Ok, so you’re having a baby, yay! However, the incredible array of baby products out there is completely overwhelming — between diaper bags and strollers, to toys to cribs, where do you even start? When it comes time to put that gift registry together for your baby shower, you might start to ask yourself if all of these items really necessary? Will they just take up space in a storage area of your home and then go in the pile for Goodwill a few years down the road?
For some baby products, that is eventually what happens. According to Parenting, new parents spend around $2,500 a year on the basic necessities like baby food, diapers, and formula. So do you really need all the other items that look so fun, but can cost you?
Remember, women have been having babies since the beginning of time and although some modern items make raising little ones easier, some families can definitely do without, as normal household items can work as well as those marketed specifically as must-haves for new parents. The List surveyed 692 residents across the United States and asked which baby products you can just skip buying — people had something to say.
This one baby item comes with drawbacks
Yes, diapers smell and you can’t wait to dispose of them once you change your baby and put them in a fresh, new diaper. However, 32.08% of those surveyed by The List felt a Diaper Genie is a waste of cash and space.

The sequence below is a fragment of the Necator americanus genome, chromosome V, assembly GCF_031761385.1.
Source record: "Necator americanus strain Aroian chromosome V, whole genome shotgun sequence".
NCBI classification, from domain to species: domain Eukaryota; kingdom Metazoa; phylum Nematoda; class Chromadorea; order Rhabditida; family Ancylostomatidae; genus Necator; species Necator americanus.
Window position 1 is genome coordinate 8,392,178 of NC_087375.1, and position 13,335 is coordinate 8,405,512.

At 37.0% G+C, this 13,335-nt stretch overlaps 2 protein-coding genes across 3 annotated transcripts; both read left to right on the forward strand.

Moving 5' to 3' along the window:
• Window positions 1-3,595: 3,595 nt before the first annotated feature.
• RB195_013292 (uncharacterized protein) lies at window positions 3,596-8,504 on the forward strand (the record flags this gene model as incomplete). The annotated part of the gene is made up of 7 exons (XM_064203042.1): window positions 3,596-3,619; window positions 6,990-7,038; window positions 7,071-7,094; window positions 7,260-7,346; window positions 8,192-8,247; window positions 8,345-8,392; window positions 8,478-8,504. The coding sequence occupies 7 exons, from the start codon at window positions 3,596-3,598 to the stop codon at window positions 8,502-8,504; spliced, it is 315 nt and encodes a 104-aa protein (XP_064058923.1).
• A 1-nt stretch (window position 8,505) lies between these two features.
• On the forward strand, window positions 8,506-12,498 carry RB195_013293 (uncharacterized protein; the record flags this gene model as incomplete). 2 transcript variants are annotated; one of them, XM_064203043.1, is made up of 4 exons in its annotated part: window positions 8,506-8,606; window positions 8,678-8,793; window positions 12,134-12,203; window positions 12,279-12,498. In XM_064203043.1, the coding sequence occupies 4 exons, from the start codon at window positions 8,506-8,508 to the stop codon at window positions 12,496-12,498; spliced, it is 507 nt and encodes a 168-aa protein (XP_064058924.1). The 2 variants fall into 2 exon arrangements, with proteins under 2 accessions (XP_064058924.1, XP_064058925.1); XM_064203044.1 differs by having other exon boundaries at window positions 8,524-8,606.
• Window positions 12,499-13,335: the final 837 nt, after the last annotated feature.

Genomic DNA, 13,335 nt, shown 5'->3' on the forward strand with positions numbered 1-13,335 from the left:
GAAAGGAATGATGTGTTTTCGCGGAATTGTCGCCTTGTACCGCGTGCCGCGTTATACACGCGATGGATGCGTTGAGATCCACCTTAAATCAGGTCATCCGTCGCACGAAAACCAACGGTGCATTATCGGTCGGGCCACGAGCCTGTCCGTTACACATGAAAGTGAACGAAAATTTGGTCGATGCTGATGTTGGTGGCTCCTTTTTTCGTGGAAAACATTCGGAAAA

So what is the magical-sounding Diaper Genie? As noted on Amazon, the Diaper Genie is a diaper pail, specifically made for clean, efficient, and odor-free diaper discarding. According to Today, the bags made specially for this item come with extra layers of odor protection, but experienced parents will know when that many diapers fill one can, it may not matter what kind of bags hold the soiled diapers if that many have been sitting in one bag for so long. You’ll also be paying more money in the long run for the special Diaper Genie bags, versus just using regular trash bags.
One alternative to the Diaper Genie is to place dirty diapers in a plastic bag, tie the bag tight to contain the smell, and throw it in the kitchen trash you empty much more often — just make sure to wash your hands!
What other baby products are just not needed?
Coming in second in The List’s survey with 21.97% is a bassinet. NPR reported that the percentage of parents who co-sleep grew from 6% to 24% between 1993 and 2015, making a bassinet unnecessary. Other parents still prefer to keep a baby in their crib from the moment they bring the infant home.
Coming in third is baby detergent, with 17.05% feeling you don’t need to buy this. At one time, baby detergent was much more gentle than regular detergent. However, with so many companies offering versions minus harsh ingredients that don’t cost more, parents now feel confident not buying specially marked (and marketed) baby detergent. In fourth place, with 15.75% of the vote, is a changing table, as you can essentially change a baby on any clean surface.
Finally, 13.15% of respondents feel new moms don’t need a baby bathtub. For years, moms washed their baby in a clean sink, and it’s not a trend that’s going away any time soon. There are also baby seats that stay upright for older babies and recline for younger ones that can be placed right in your bathroom’s standard tub.
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